Thu 18-01-2024

Huge empty areas of the universe called voids could help solve the greatest mysteries in the cosmos.

My graphic accompanying How Analyzing Cosmic Nothing Might Explain Everything in the January 2024 issue of Scientific American depicts the entire Universe in a two-page spread — full of nothing.

Martin Krzywinski @MKrzywinski mkweb.bcgsc.ca
How Analyzing Cosmic Nothing Might Explain Everything. Text by Michael Lemonick (editor), art direction by Jen Christiansen (Senior Graphics Editor), source: SDSS

The graphic uses the latest data from SDSS 12 and is an update to my Superclusters and Voids poster.

Michael Lemonick (editor) explains on the graphic:

“Regions of relatively empty space called cosmic voids are everywhere in the universe, and scientists believe studying their size, shape and spread across the cosmos could help them understand dark matter, dark energy and other big mysteries.

To use voids in this way, astronomers must map these regions in detail—a project that is just beginning.

Shown here are voids discovered by the Sloan Digital Sky Survey (SDSS), along with a selection of 16 previously named voids. Scientists expect voids to be evenly distributed throughout space—the lack of voids in some regions on the globe simply reflects SDSS’s sky coverage.”


Sofia Contarini, Alice Pisani, Nico Hamaus, Federico Marulli Lauro Moscardini & Marco Baldi (2023) Cosmological Constraints from the BOSS DR12 Void Size Function Astrophysical Journal 953:46.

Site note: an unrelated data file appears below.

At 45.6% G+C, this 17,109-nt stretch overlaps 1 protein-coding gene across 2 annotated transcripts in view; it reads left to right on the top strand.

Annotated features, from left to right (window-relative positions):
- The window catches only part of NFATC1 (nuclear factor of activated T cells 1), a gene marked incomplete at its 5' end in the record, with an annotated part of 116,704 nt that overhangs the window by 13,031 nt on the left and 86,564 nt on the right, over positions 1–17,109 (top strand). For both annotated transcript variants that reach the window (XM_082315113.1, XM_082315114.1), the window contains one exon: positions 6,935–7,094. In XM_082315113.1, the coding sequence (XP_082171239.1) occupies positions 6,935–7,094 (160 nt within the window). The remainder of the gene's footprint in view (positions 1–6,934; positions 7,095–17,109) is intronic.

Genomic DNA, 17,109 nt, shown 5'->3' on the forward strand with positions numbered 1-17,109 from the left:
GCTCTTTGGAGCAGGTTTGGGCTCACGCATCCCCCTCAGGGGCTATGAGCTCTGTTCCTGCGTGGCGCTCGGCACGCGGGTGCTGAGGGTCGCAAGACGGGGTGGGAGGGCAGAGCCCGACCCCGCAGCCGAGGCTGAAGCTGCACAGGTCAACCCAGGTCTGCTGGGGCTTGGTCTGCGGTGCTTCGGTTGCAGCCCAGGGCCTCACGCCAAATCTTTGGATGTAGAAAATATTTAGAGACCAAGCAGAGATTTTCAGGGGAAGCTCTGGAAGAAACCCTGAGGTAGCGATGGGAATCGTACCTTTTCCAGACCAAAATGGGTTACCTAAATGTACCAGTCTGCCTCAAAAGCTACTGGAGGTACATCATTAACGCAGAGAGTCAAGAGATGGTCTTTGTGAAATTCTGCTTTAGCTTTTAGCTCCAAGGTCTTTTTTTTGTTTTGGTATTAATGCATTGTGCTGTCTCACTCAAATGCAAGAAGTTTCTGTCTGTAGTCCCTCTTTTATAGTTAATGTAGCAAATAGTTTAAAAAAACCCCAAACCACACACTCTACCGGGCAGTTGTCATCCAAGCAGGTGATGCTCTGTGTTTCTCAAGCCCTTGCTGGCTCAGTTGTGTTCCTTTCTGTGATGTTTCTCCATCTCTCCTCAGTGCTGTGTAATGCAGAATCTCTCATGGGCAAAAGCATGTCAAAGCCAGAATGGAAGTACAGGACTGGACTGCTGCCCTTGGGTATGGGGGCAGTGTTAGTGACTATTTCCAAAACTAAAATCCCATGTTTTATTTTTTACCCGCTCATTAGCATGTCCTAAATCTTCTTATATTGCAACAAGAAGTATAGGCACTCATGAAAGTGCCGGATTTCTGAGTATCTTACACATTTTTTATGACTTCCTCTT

Nico Hamaus, Alice Pisani, Jin-Ah Choi, Guilhem Lavaux, Benjamin D. Wandelt & Jochen Weller (2020) Journal of Cosmology and Astroparticle Physics 2020:023.

Sloan Digital Sky Survey Data Release 12

constellation figures

Alan MacRobert (Sky & Telescope), Paulina Rowicka/Martin Krzywinski (revisions & Microscopium)


Hoffleit & Warren Jr. (1991) The Bright Star Catalog, 5th Revised Edition (Preliminary Version).


H0 = 67.4 km/(Mpc·s), Ωm = 0.315, Ωv = 0.685. Planck collaboration Planck 2018 results. VI. Cosmological parameters (2018).

Error in predictor variables

Tue 02-01-2024

It is the mark of an educated mind to rest satisfied with the degree of precision that the nature of the subject admits and not to seek exactness where only an approximation is possible. —Aristotle

In regression, the predictors are (typically) assumed to have known values that are measured without error.

Practically, however, predictors are often measured with error. This has a profound (but predictable) effect on the estimates of relationships among variables – the so-called “error in variables” problem.

Martin Krzywinski @MKrzywinski mkweb.bcgsc.ca
Nature Methods Points of Significance column: Error in predictor variables. (read)

Error in measuring the predictors is often ignored. In this column, we discuss when ignoring this error is harmless and when it can lead to large bias that can leads us to miss important effects.

Altman, N. & Krzywinski, M. (2024) Points of significance: Error in predictor variables. Nat. Methods 20.

Background reading

Altman, N. & Krzywinski, M. (2015) Points of significance: Simple linear regression. Nat. Methods 12:999–1000.

Lever, J., Krzywinski, M. & Altman, N. (2016) Points of significance: Logistic regression. Nat. Methods 13:541–542 (2016).

Das, K., Krzywinski, M. & Altman, N. (2019) Points of significance: Quantile regression. Nat. Methods 16:451–452.